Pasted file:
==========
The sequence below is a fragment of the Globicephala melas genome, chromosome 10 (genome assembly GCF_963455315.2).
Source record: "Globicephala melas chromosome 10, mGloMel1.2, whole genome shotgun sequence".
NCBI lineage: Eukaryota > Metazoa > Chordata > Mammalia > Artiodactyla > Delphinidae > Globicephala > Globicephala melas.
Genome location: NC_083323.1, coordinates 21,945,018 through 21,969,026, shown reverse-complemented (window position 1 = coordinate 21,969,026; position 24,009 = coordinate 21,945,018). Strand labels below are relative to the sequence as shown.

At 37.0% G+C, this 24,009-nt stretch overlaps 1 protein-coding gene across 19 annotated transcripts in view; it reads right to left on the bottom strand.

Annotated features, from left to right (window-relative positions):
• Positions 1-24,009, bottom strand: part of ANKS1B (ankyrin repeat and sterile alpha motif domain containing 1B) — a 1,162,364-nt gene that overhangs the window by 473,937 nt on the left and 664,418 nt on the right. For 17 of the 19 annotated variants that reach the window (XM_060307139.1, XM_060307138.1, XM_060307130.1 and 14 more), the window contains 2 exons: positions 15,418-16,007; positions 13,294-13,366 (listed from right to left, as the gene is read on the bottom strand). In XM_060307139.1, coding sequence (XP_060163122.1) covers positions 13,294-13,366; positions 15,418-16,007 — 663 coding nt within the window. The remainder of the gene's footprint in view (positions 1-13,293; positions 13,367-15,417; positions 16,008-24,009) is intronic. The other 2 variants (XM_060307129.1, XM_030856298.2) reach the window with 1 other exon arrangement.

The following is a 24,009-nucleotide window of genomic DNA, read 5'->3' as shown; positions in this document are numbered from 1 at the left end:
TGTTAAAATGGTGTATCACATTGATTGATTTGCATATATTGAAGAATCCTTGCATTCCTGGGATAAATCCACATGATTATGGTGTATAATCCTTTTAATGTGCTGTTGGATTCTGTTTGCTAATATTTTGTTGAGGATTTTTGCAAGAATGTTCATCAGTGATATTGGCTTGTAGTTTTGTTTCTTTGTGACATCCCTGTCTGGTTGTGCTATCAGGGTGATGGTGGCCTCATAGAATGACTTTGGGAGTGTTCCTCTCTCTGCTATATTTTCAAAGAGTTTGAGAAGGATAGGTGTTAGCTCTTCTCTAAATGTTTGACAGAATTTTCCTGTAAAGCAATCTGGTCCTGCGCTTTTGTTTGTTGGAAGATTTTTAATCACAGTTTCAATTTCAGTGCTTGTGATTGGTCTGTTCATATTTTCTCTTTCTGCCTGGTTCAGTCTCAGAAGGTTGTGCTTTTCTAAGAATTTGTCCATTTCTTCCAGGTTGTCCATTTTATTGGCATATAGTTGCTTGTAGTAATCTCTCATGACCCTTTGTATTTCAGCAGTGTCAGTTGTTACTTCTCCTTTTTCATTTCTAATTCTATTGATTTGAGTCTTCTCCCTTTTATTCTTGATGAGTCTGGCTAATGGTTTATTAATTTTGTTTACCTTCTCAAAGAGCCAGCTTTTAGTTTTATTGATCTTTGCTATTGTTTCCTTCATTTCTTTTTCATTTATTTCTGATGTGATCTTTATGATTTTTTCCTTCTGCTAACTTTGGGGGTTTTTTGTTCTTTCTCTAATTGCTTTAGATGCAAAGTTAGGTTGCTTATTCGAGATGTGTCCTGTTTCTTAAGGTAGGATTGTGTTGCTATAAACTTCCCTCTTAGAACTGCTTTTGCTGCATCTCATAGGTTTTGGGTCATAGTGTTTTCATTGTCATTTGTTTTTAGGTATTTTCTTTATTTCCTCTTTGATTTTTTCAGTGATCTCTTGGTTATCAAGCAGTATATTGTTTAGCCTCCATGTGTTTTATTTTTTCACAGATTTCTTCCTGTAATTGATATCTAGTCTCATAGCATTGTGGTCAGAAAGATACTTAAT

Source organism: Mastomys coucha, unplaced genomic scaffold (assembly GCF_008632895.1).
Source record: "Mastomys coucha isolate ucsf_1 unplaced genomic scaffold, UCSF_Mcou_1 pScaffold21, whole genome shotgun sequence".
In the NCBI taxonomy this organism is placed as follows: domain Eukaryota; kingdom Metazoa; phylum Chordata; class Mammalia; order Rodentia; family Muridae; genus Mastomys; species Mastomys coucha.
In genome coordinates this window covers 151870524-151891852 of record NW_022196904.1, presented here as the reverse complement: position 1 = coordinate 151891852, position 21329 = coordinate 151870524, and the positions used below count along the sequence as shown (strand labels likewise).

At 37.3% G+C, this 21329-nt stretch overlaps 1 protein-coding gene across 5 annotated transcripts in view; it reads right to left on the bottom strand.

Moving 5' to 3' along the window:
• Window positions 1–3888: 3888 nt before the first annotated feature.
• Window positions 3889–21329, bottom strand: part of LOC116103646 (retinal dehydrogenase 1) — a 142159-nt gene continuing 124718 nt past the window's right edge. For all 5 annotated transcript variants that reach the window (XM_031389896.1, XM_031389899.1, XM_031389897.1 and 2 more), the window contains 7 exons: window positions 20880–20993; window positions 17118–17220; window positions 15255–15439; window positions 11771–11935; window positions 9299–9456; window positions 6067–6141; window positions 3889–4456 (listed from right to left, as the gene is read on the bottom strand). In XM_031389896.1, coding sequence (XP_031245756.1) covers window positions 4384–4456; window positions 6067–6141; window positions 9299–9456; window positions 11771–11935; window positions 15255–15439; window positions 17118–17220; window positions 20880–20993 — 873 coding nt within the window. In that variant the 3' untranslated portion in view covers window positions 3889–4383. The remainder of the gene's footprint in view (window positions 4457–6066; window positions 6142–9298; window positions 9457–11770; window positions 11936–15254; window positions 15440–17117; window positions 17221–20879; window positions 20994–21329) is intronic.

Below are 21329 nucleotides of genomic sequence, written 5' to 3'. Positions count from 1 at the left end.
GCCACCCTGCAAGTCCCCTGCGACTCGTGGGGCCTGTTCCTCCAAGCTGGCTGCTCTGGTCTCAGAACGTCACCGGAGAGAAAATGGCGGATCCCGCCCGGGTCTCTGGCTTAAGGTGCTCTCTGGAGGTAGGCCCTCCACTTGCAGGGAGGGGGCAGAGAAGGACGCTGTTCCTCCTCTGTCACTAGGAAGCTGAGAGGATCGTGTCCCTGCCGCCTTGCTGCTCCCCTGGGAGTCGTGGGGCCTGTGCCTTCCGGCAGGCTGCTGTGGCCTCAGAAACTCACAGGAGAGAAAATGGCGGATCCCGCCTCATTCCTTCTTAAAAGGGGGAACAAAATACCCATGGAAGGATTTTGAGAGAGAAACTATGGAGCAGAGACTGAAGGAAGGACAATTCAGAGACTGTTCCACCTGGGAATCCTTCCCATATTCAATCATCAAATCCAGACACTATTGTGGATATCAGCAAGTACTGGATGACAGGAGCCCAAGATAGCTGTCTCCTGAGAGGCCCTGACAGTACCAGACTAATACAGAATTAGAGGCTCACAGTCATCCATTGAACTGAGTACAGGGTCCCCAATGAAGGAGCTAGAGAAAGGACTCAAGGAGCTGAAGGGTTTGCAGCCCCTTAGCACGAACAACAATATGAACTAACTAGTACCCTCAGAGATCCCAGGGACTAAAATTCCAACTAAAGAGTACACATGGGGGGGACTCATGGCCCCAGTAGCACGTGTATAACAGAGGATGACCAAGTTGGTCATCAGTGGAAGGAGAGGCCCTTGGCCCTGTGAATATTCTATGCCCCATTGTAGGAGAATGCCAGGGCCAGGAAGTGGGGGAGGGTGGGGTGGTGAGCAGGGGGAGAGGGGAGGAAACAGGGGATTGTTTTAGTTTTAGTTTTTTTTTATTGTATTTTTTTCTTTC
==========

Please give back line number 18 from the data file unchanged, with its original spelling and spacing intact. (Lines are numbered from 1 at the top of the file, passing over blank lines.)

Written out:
Below are 21329 nucleotides of genomic sequence, written 5' to 3'. Positions count from 1 at the left end.